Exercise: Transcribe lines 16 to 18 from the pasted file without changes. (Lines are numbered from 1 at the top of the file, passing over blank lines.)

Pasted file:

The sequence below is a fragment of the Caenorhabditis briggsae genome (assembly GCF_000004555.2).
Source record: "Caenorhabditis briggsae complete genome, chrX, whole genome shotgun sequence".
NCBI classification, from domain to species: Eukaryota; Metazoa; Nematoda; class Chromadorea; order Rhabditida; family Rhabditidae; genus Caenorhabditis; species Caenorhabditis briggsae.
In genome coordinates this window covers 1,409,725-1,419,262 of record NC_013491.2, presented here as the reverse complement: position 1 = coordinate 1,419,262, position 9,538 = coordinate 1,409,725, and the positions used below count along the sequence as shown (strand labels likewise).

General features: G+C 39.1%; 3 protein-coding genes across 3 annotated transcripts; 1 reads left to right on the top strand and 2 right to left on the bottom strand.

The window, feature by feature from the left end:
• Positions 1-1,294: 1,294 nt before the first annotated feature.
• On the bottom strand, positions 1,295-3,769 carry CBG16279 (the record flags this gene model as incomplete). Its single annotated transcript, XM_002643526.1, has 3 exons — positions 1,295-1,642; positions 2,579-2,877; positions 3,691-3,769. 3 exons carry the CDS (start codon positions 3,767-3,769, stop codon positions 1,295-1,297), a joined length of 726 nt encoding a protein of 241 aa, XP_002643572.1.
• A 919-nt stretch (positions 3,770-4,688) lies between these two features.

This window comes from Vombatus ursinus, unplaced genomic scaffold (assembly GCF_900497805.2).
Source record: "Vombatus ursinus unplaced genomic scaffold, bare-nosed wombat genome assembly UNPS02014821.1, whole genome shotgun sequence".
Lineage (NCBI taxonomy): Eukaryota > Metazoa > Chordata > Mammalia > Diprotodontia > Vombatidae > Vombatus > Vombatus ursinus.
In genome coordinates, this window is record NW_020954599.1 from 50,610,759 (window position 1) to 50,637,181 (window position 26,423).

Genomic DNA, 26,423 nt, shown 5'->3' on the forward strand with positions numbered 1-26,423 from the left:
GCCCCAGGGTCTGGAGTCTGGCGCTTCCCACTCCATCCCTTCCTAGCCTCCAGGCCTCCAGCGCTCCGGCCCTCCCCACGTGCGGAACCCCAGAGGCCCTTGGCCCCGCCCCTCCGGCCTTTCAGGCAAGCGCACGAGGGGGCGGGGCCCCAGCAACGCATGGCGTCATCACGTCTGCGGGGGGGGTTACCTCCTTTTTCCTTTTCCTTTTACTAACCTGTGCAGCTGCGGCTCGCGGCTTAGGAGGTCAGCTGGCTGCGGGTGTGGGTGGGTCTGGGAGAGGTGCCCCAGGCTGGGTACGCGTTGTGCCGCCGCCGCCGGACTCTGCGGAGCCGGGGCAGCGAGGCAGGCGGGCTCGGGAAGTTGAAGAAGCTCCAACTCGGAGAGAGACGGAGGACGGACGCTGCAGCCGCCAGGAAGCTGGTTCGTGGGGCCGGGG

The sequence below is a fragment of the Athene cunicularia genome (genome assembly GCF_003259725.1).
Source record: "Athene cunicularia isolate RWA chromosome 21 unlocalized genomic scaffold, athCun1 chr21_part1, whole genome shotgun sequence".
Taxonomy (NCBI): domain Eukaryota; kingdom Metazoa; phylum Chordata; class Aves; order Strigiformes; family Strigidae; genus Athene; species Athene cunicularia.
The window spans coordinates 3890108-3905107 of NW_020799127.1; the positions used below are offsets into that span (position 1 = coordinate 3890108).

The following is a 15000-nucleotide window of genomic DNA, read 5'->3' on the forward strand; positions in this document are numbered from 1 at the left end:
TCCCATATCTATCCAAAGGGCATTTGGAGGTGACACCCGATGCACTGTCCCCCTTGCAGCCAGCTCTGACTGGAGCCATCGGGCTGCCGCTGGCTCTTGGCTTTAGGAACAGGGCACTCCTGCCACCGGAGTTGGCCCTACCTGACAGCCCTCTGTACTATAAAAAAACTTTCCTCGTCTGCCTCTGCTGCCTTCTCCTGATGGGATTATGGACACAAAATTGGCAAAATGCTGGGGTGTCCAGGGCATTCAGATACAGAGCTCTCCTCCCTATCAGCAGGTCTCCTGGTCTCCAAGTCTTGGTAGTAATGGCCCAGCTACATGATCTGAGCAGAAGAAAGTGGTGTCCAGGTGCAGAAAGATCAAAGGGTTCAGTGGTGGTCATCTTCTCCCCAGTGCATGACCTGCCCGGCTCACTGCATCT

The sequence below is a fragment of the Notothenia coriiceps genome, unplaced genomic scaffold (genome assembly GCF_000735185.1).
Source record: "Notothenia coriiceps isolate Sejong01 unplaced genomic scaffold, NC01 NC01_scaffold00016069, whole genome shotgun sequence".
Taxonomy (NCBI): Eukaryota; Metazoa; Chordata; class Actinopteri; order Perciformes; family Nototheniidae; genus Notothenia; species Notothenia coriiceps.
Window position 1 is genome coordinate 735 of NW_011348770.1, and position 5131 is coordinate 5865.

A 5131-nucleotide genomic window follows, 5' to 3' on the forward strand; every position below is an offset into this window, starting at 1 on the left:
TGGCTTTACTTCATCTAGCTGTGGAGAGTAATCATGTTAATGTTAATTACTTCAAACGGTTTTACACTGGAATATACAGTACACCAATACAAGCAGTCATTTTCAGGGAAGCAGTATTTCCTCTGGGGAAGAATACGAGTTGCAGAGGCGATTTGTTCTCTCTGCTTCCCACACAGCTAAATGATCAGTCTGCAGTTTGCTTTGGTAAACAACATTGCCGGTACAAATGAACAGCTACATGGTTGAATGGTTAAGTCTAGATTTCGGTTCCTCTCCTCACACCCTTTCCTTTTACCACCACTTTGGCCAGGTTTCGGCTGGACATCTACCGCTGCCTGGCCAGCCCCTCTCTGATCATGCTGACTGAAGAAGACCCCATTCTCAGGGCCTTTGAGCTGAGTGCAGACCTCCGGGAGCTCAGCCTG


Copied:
The sequence below is a fragment of the Athene cunicularia genome (genome assembly GCF_003259725.1).
Source record: "Athene cunicularia isolate RWA chromosome 21 unlocalized genomic scaffold, athCun1 chr21_part1, whole genome shotgun sequence".
Taxonomy (NCBI): domain Eukaryota; kingdom Metazoa; phylum Chordata; class Aves; order Strigiformes; family Strigidae; genus Athene; species Athene cunicularia.